Jewellery tools - how much do you need to spend for something good?
December 4, 2014 1:43 PM   Subscribe

So I asked a question recently about making jewellery. I would now like to ask how much of a difference there is between buying a cheap kit of four types of jewellery pliers (for about ten quid) and buying individual items. Is it worthwhile looking hard for the good quality ones, or will the ten quid variety pack suffice?
posted by sockpim to Sports, Hobbies, & Recreation (6 answers total) 1 user marked this as a favorite
 
I have, over the years, spent $7 on a pack of 3 different sorts of pliers, or gotten similarly priced pliers at garage sales or whatever, and spent $35-$65 on diagonal cutters ($35 for the big ones, $65 for the little ones).

I still muddle along with the cheap pliers, but mostly they're an impediment: I have pliers that mostly work, why would I pay more for nice ones? I mean, how nice can the nicer pliers be, really? Besides, I'm almost done with this project and...

Yeah: I don't know how you quantify that, everyone's different, but I will think long and hard before ever spending less than $35 on a pair of pliers, ever again.
posted by straw at 1:52 PM on December 4, 2014 [1 favorite]


I don't know much about jewelry tools in particular, but I've put some time in with both cheap and expensive needlenose pliers for other sorts of work. On cheap ones the metal tends to be softer and weaker (cheaper alloys, inferior heat-treating). To compensate they make the tips thicker, which impedes fine work, and they still bend and break more easily, the hinges get sloppy, serrations wear sooner, etc. It's not a trivial difference. If you only ever use the cheap ones you may just accept their limitations and not mind, but once you've used good ones the cheapies are forever disappointing.
posted by jon1270 at 2:00 PM on December 4, 2014 [3 favorites]


Cheap pliers are fine in my experience (I was a professional jewelry maker for years), as long as they aren't SO cheap that they dent when you use them, or twist out of shape while you're trying to bend something. Cutters, and the other hand...that's worth investing a bit more, as the blades will stay sharp much longer and give you a cleaner edge. Nothing is worse than getting halfway through a project and having your cutters get too dull to use. The little ones in the cheap sets seem to only stand up to a month of use, less if you try to cut anything substantial.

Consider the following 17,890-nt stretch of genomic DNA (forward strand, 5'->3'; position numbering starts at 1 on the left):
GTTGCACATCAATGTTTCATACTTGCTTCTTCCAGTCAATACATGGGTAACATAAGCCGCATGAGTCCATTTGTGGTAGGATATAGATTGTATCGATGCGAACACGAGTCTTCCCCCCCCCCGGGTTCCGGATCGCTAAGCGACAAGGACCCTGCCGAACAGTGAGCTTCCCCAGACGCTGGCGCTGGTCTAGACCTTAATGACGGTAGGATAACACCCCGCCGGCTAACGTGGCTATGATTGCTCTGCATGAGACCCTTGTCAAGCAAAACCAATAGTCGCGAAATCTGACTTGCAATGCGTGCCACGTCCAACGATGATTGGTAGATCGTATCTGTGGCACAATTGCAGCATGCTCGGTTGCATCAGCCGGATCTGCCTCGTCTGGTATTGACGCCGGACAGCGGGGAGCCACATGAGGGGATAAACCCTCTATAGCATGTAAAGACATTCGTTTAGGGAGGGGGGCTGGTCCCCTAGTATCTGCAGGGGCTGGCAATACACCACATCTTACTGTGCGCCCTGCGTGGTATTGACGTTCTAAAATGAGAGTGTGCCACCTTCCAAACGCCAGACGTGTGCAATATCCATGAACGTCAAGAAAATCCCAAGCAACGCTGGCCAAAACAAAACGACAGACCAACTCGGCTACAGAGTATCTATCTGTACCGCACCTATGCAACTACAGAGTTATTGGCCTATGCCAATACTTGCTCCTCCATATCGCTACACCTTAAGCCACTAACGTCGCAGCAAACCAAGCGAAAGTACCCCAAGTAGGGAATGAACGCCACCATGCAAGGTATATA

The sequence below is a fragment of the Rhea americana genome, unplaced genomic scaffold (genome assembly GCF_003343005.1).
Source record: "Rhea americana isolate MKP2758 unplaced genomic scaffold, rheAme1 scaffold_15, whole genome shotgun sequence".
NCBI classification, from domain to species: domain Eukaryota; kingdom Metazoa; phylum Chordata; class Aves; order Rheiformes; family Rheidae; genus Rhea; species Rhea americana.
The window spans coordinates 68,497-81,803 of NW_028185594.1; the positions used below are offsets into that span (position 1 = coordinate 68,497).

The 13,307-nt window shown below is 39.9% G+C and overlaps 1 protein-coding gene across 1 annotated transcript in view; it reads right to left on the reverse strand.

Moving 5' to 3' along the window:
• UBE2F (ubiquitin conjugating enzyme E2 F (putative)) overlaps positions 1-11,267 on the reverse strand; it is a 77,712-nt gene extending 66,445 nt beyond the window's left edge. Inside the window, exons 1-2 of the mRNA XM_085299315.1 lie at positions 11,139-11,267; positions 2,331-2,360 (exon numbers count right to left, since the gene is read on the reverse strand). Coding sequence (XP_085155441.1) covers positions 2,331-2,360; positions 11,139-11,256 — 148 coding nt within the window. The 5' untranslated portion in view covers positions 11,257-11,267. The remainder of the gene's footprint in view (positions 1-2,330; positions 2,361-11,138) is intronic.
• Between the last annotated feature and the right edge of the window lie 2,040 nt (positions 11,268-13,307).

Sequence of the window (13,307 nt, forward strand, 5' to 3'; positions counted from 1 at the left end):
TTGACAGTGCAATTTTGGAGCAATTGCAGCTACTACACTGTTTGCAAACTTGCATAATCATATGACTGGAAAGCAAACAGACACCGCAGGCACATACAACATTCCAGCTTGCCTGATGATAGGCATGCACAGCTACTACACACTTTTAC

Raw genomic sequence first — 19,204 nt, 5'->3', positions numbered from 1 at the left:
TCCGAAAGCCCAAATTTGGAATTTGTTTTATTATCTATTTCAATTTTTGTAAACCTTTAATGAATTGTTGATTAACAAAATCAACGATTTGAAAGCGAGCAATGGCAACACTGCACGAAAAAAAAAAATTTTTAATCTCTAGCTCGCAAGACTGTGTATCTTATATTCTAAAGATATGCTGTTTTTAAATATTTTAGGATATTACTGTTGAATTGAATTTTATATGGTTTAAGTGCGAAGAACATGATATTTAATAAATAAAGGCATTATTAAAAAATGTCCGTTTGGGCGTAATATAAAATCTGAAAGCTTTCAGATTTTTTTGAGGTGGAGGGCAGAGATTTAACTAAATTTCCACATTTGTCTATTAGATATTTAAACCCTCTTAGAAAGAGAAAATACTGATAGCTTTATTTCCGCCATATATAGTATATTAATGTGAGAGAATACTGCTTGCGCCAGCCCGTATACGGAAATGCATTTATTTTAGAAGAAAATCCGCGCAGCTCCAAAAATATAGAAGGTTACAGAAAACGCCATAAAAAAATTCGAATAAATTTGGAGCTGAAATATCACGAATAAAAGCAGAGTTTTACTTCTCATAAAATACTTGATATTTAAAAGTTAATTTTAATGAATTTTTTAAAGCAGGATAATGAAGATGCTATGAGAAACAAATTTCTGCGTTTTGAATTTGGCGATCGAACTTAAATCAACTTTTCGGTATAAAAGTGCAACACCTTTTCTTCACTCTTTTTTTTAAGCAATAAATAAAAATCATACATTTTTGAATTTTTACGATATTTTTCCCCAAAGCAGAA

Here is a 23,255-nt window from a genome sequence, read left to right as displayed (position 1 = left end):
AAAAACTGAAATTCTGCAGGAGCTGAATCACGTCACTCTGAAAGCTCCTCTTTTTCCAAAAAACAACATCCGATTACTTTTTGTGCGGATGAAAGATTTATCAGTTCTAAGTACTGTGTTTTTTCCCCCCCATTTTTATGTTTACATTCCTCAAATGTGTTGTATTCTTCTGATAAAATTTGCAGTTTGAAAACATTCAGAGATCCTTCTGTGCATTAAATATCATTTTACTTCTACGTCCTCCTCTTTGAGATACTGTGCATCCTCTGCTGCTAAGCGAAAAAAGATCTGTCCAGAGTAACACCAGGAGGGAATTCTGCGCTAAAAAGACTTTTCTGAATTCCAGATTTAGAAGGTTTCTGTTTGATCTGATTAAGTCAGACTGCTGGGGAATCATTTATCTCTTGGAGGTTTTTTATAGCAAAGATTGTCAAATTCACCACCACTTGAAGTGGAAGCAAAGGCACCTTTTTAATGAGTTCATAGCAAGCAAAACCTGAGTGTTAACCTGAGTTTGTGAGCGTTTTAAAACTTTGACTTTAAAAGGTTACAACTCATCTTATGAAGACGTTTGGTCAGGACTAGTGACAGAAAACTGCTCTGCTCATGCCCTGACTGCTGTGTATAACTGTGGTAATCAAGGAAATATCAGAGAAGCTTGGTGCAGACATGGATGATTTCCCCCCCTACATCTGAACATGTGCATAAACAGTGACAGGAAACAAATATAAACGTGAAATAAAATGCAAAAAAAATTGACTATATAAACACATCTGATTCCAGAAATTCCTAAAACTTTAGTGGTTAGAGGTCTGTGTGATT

Also, for jewelry, you will generally want to avoid serrated jaws on your pliers, as they can gouge or take the finish off the wire or metal you are working with. If you have a pair you like that does have serration, wrap a bit of electrical tape around that part.
posted by ananci at 2:53 PM on December 4, 2014 [1 favorite]


In the U.S. I've seen three ranges of pliers: the really inexpensive ones (less than $10 each), the middle style ($12 - $20), and the high end, which tops out around $60 near me. I would only buy cheap ones if I was passing time working at a stall and didn't care if someone stole them.

It depends on how plier intensive your work is going to be. If you're wire wrapping or doing chain mail, you will appreciate the glory of those high end pliers within a week. I agree that cutters get the most wear, and should definitely be the first high end tool you purchase. The higher end long nose (aka needle nose) pliers are 8mm wide for the high end, 11mm for the middle, and perhaps 15mm for the cheapest. When you're wrapping wire every mm matters. On the other hand, if you're not working with small wire or sheet, you may be able to get by with the less expensive ones. I've seen people make beautiful art with tweezers and nail clippers.

My fave high ends are Swedish (Lindstrom); middle are German (Ohm); cheapies don't have a brand name, general made in Taiwan or Pakistan.
posted by Jesse the K at 3:10 PM on December 4, 2014 [2 favorites]


I wouldn't spend a ton on pliers, but definitely shell out more for good cutters. I got one of those starter packs and the cutter could barely cut thread, much less the wire I was using to string bracelets. Now I have a nice sharp fancy cutter and I could probably cut my thumb right off with it (do not do that).
posted by bedhead at 3:44 PM on December 4, 2014


Best answer: Hi.

I make chainmaille. I know a bit about pliers. :)

Start out with an affordable set. Better to invest in supplies to make things than expensive pliers at first. Once you start making money or decide you really want to get into things then upgrade.

I use mainly Wubbers and Xuron pliers in various sizes and types.
posted by PlutoniumX at 7:20 AM on December 5, 2014


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